On your mark, get set...
The use of auto racing to position tires in the market is as old as racing itself. Goodyear, for example, was for many years the exclusive supplier of tires to the Indianapolis 500, and it is celebrating its 50th year of participation in NASCAR events.
``There are 75 million NASCAR fans,'' said Mike Kitz, Goodyear vice president of marketing-North American tires. ``They are passionate, loyal and very good for the Goodyear brand.''
Not only does supporting NASCAR create Goodyear loyalists among NASCAR fans, but the technology the company creates for racing tires often finds its way into mass production tires, according to Mr. Kitz. A good example of this is the ``race wrap'' stiff-sidewall technology-created for NASCAR to make a tire with superior cornering-that is an integral part of the new Goodyear Eagle GTR.
``People have put stiff sidewalls on tires for years, but this is a new technology we brought to market through our involvement with NASCAR,'' he said.
Goodyear decided some years ago to give up Indy-type open-wheel racing events and concentrate on NASCAR, according to Mr. Kitz. BFS gladly leapt into the breach left by Goodyear, getting Firestone declared the official tire of the Indy 500. Meanwhile, the Bridgestone brand is used widely in Formula One and Champ Car racing, according to Messrs. Pacsi and Fluck.
The benefits BFS gets from racing are identical to those Goodyear receives, according to Mr. Fluck. ``Not only is it fun and a good way to raise brand profiles, but we get to take advantage of the technology,'' he said. ``We apply what we've learned in racing to a lot of our tires.''
Michelin is involved heavily in Formula One, American Le Mans endurance, motorcycle and bicycle racing, as well as in manufacturer-specific events for such auto makers as Porsche A.G. and BMW A.G., according to Ms. Henderson.
Cooper, meanwhile, is escalating its involvement in the racing world. The inaugural event in the Cooper Tire Championship Series, part of the Formula 2000 racing circuit, was held March 19 at Sebring International Raceway in Sebring, Fla.
Cooper's purchase of Mickey Thompson Performance Tires & Wheels just over a year ago gives the company a high profile and even higher potential in both auto and light truck racing, according to Ms. Brown and Mr. Caris. ``We'll really be able to lead in the light truck market with the Mickey Thompson brand,'' Mr. Caris predicted.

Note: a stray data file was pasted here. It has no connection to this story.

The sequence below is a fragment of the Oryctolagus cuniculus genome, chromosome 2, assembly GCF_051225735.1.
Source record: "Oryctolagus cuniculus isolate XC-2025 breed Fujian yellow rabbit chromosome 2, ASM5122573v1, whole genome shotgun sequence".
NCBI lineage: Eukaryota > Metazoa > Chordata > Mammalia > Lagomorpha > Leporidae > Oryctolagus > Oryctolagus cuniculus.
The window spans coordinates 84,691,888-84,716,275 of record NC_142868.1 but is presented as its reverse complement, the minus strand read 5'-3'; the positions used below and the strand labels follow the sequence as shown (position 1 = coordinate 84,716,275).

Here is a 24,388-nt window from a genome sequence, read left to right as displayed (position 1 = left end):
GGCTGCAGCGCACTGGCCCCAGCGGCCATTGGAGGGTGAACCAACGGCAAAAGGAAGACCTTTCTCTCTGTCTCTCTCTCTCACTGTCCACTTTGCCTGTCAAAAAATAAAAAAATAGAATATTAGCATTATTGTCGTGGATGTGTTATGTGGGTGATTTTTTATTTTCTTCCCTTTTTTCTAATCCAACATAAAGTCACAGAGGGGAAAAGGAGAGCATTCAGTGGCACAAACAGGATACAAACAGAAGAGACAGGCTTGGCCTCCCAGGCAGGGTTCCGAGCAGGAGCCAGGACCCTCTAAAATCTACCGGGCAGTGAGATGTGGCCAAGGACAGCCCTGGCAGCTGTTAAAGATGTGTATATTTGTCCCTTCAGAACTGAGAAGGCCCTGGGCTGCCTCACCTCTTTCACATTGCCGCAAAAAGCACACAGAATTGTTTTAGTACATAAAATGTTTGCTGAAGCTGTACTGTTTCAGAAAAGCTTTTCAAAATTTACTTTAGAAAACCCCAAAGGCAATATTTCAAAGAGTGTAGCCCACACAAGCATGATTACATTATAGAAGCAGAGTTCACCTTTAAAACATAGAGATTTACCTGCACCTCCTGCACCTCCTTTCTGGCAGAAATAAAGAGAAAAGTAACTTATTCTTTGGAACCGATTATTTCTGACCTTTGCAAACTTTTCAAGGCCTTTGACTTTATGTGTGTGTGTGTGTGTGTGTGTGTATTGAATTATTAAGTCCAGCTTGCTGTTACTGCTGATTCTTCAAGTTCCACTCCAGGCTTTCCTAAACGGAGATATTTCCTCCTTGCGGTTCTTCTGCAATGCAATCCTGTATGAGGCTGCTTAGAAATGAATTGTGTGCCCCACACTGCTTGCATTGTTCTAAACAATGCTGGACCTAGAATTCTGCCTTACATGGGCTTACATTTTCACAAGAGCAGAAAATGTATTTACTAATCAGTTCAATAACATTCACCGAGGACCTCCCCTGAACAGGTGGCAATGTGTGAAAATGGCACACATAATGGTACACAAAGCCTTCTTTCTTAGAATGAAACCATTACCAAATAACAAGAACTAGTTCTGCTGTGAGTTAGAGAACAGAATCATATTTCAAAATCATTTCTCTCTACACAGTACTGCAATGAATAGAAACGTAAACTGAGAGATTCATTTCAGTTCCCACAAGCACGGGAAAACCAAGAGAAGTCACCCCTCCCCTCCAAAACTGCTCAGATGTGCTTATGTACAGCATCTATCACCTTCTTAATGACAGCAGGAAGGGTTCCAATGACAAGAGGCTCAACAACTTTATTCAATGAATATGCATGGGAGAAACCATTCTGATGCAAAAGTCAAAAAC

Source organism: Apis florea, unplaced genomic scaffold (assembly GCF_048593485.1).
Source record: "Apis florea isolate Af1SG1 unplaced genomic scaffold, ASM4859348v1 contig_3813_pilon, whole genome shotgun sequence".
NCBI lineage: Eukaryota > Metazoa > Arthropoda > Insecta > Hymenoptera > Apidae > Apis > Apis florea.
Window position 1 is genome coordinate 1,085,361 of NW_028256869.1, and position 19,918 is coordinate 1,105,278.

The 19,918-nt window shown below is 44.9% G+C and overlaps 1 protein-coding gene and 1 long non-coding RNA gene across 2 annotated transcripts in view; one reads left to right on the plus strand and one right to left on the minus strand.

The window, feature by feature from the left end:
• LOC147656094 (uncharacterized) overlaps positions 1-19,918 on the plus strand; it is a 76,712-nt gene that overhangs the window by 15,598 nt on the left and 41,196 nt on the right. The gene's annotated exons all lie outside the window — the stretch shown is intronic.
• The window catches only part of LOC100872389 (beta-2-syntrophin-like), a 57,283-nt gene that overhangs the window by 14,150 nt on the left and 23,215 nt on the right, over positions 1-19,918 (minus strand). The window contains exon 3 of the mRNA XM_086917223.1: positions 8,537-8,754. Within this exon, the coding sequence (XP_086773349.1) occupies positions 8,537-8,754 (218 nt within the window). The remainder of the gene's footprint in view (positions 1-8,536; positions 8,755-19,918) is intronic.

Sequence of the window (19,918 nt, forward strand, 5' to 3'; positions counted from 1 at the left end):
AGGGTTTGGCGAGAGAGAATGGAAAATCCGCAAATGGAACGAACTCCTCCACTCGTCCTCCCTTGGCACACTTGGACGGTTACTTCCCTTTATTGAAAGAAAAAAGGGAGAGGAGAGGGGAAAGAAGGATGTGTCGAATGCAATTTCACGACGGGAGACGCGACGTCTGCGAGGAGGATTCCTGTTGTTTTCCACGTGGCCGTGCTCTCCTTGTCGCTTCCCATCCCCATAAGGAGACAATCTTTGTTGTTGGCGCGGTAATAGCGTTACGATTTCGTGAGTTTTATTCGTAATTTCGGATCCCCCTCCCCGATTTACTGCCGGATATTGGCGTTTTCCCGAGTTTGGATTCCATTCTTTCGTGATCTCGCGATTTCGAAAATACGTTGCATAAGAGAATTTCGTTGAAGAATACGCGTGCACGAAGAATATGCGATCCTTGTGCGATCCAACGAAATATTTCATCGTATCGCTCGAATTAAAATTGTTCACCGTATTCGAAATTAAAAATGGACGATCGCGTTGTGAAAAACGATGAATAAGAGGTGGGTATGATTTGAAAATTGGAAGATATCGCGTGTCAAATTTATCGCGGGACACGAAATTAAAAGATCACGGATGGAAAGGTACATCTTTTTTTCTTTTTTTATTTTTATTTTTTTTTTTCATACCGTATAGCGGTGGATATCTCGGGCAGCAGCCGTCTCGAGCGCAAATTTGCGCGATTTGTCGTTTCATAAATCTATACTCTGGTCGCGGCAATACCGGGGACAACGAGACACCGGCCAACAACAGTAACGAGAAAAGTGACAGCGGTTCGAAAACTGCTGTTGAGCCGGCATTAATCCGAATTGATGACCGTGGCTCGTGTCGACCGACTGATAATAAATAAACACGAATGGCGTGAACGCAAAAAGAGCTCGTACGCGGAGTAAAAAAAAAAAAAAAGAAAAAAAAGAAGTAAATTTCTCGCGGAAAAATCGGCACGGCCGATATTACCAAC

Closely related to the racing scene is the market for ``tuner'' or custom and modified cars, an increasingly important segment of the youth market. Both Cooper and Fuzion tires have been featured on MTV's ``Pimp My Ride,'' a Sunday-night program for tuner car enthusiasts.
And West Coast Customs, an Inglewood, Calif.-based custom car creator, is using Cooper's Zeon line on many of its exotic vehicles, according to Ms. Brown.
``We've gotten a lot of comment-a lot of calls from people who watch `Pimp My Ride' and know about custom cars,'' she said. ``We're positioning the product toward a much broader segment of the market.''
Where do dealers fit in?
Opinions of tire dealers' role in brand positioning seem to vary as to whether the person expressing the opinion is an expert in ``pure'' or ``applied'' brand positioning.
Tires, according to brand positioning consultant Jack Trout, president of the marketing firm Trout & Partners Ltd. in Old Greenwich, Conn., are ``not an easy category'' in which to achieve brand positioning, and in his opinion dealers make it all the harder.
Mr. Trout was a pioneer of the concept of brand positioning and co-authored a 1980 book, Positioning: The Battle for Your Mind, which is considered the standard text on the subject.
``Few of these guys really want to hang on and sell a tire the way the manufacturer wants it to be sold,'' he said. ``A lot of them will say, `You can buy the Michelin, or you can buy this brand that's cheaper.' You can lose control of the sale when you have too many individual dealers trying to offer deals.''
On the other hand, all the tire company executives interviewed said their dealers-both independent and company-owned-were integral parts of their efforts to position their brands and sang the praises of dealers' efforts to help them in that goal. Mr. Kitz of Goodyear was particularly eloquent on this subject.